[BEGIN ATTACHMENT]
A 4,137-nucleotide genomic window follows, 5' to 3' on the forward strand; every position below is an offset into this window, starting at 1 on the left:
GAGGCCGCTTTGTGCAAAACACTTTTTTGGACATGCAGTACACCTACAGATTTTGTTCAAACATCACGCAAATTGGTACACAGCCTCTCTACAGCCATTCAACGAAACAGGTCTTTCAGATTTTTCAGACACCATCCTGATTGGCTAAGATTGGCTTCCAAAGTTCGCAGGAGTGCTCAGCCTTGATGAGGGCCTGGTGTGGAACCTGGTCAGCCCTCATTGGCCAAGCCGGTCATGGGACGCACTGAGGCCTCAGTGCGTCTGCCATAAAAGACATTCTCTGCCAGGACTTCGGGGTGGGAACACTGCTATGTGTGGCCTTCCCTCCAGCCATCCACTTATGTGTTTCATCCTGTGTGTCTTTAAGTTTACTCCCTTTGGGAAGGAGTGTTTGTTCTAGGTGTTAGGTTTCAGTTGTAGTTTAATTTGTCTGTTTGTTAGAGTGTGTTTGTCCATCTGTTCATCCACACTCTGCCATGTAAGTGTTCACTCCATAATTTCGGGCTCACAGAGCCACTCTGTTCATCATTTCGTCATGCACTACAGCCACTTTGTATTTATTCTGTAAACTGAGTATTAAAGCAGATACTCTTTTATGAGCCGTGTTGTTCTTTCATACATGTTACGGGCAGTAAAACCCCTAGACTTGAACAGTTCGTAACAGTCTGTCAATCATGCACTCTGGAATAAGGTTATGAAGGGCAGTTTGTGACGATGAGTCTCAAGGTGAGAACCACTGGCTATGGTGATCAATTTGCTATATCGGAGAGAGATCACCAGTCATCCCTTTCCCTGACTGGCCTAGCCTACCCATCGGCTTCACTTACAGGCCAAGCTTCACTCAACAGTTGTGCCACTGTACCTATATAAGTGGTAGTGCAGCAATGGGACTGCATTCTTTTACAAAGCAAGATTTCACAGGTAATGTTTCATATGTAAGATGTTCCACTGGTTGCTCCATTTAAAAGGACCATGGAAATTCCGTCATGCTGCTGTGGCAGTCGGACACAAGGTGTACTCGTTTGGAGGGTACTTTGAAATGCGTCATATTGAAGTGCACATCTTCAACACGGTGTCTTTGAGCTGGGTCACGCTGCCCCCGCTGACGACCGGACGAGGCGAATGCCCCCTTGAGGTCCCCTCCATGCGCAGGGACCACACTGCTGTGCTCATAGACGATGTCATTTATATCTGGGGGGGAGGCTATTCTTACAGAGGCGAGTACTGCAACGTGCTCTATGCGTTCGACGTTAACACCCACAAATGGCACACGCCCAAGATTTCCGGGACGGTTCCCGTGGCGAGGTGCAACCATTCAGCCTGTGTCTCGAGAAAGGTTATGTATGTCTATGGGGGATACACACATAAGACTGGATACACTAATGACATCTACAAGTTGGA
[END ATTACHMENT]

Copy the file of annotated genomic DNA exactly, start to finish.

A 4,137-nucleotide genomic window follows, 5' to 3' on the forward strand; every position below is an offset into this window, starting at 1 on the left:
GAGGCCGCTTTGTGCAAAACACTTTTTTGGACATGCAGTACACCTACAGATTTTGTTCAAACATCACGCAAATTGGTACACAGCCTCTCTACAGCCATTCAACGAAACAGGTCTTTCAGATTTTTCAGACACCATCCTGATTGGCTAAGATTGGCTTCCAAAGTTCGCAGGAGTGCTCAGCCTTGATGAGGGCCTGGTGTGGAACCTGGTCAGCCCTCATTGGCCAAGCCGGTCATGGGACGCACTGAGGCCTCAGTGCGTCTGCCATAAAAGACATTCTCTGCCAGGACTTCGGGGTGGGAACACTGCTATGTGTGGCCTTCCCTCCAGCCATCCACTTATGTGTTTCATCCTGTGTGTCTTTAAGTTTACTCCCTTTGGGAAGGAGTGTTTGTTCTAGGTGTTAGGTTTCAGTTGTAGTTTAATTTGTCTGTTTGTTAGAGTGTGTTTGTCCATCTGTTCATCCACACTCTGCCATGTAAGTGTTCACTCCATAATTTCGGGCTCACAGAGCCACTCTGTTCATCATTTCGTCATGCACTACAGCCACTTTGTATTTATTCTGTAAACTGAGTATTAAAGCAGATACTCTTTTATGAGCCGTGTTGTTCTTTCATACATGTTACGGGCAGTAAAACCCCTAGACTTGAACAGTTCGTAACAGTCTGTCAATCATGCACTCTGGAATAAGGTTATGAAGGGCAGTTTGTGACGATGAGTCTCAAGGTGAGAACCACTGGCTATGGTGATCAATTTGCTATATCGGAGAGAGATCACCAGTCATCCCTTTCCCTGACTGGCCTAGCCTACCCATCGGCTTCACTTACAGGCCAAGCTTCACTCAACAGTTGTGCCACTGTACCTATATAAGTGGTAGTGCAGCAATGGGACTGCATTCTTTTACAAAGCAAGATTTCACAGGTAATGTTTCATATGTAAGATGTTCCACTGGTTGCTCCATTTAAAAGGACCATGGAAATTCCGTCATGCTGCTGTGGCAGTCGGACACAAGGTGTACTCGTTTGGAGGGTACTTTGAAATGCGTCATATTGAAGTGCACATCTTCAACACGGTGTCTTTGAGCTGGGTCACGCTGCCCCCGCTGACGACCGGACGAGGCGAATGCCCCCTTGAGGTCCCCTCCATGCGCAGGGACCACACTGCTGTGCTCATAGACGATGTCATTTATATCTGGGGGGGAGGCTATTCTTACAGAGGCGAGTACTGCAACGTGCTCTATGCGTTCGACGTTAACACCCACAAATGGCACACGCCCAAGATTTCCGGGACGGTTCCCGTGGCGAGGTGCAACCATTCAGCCTGTGTCTCGAGAAAGGTTATGTATGTCTATGGGGGATACACACATAAGACTGGATACACTAATGACATCTACAAGTTGGA